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Sample Track 1:
"Khartoum" from Nashaz
Sample Track 2:
"City of Sand" from Nashaz
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"Jurjina" from Nashaz
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Building a Musical Bridge from Brooklyn to the Middle East: Nashaz Takes the Oud Across the Jazz Border

Brooklyn-based musician Brian Prunka was already an accomplished jazz guitarist in New Orleans when a series of events led him to become a beginner again, learning the oud (Arabic fretless lute) and Arabic music from the ground up. Fifteen years later, he is the leader of Nashaz, a group that finds unexpected kinship between jazz and traditional Arabic music, garnering praise and support from Arabic music luminaries like Simon and Najib Shaheen, Youssef Kassab, and Ray Rashid in response to their recently released self-titled album ( The journey took him from New Orleans to Brooklyn, and eventually to Haifa and Ramallah, in the process finding his own voice with an authenticity that has won him respect within the Arabic music community, whether performing with Simon Shaheen’s Qantara, Zikrayat, or the New York Arabic Orchestra. The upcoming Nashaz concert November 9th at Alwan for the Arts, an Arabic cultural center in lower Manhattan that is known for its presentation of renowned musicians from the Arab world, promises to be an intimate event celebrating the recent CD release among their friends and peers in the NY community of Arabic musicians and music lovers. (

The oud is often called the “king of musical instruments” in the Arab world, and the sound of this instrument indeed has a strange elemental power, with a commanding magnetism that is paradoxically intimate and assertive. Prunka’s oud in particular has an interesting history: built in the 1930s by the legendary Nahat family (think Stadivarius of ouds), it was at one point practically destroyed. After undergoing several rounds of reconstructive surgery by different luthiers, it is now a kind of hybrid with its own sound. “It’s kind of a mutt”, says Prunka, “but it has old roots, and you can hear that. In a way, it’s a perfect metaphor for this music: I can only filter the traditions through my own experience. I love jazz and Arabic music, and the most honest thing for me is to try to express that in my music.”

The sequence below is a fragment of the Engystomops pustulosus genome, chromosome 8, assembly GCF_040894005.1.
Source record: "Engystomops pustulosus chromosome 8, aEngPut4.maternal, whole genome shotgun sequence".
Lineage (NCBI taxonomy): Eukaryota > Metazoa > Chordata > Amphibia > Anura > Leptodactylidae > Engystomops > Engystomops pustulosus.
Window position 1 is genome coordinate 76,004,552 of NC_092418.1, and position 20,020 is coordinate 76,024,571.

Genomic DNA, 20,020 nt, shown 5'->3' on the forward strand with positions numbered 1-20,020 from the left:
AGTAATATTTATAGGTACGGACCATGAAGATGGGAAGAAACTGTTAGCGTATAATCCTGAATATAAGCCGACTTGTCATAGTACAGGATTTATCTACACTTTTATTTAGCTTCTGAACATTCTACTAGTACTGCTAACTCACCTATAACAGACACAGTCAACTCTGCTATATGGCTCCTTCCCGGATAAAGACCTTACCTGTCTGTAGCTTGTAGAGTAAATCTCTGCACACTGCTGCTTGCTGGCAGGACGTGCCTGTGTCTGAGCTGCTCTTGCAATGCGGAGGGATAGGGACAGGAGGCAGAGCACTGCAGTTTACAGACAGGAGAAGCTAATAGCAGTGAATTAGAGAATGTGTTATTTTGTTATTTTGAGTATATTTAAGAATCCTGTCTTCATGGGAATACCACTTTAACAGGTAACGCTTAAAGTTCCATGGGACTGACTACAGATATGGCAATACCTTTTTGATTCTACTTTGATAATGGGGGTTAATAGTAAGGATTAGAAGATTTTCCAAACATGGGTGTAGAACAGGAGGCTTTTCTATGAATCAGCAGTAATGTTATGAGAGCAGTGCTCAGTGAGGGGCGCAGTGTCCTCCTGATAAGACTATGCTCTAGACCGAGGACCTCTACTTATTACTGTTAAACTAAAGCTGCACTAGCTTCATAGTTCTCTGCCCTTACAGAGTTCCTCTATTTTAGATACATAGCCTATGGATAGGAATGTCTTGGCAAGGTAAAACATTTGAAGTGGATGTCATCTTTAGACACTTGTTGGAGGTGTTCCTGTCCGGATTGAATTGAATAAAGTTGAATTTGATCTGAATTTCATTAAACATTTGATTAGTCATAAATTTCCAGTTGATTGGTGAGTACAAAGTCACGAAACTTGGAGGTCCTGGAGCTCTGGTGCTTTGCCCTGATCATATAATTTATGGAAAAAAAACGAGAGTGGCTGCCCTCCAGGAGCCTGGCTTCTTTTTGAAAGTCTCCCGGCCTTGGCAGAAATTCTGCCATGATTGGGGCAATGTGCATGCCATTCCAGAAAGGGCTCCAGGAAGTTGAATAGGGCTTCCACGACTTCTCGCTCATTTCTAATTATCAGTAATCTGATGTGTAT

The sense of community created by music is important to Prunka as well: “music brings people together; often people that might not have much else in common. But if you spend time with people, that’s how you get to understand their perspectives and experiences. And you inevitably find that certain things are just universal to everyone’s experience of being human. That’s what art is supposed to express, I think—to illuminate our common humanity.” That’s why Prunka doesn’t really think of his group as “fusion” or “mixing” of styles: “Of course there are differences in musical styles, but ultimately it’s all one kind of music: human music. When you think of it that way, that every kind of music is trying to express what it means to live a human life on this planet, then it’s more about just washing away these lines that we’ve drawn around things.”

However, he doesn’t dismiss the cultural role of music, saying “music creates a sense of communal pride—that your community, your ancestors made this remarkable creation. But is also a way of creating dialogue, and expanding your definition of community. People can be divided about a lot of things, but music can help create an inclusive atmosphere focused on what we have in common rather than what divides us.”

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Oud Awakening: Nashaz Furthers the Tradition of Blending of Jazz ...
Building a Musical Bridge from Brooklyn to the Middle East: Nashaz ...

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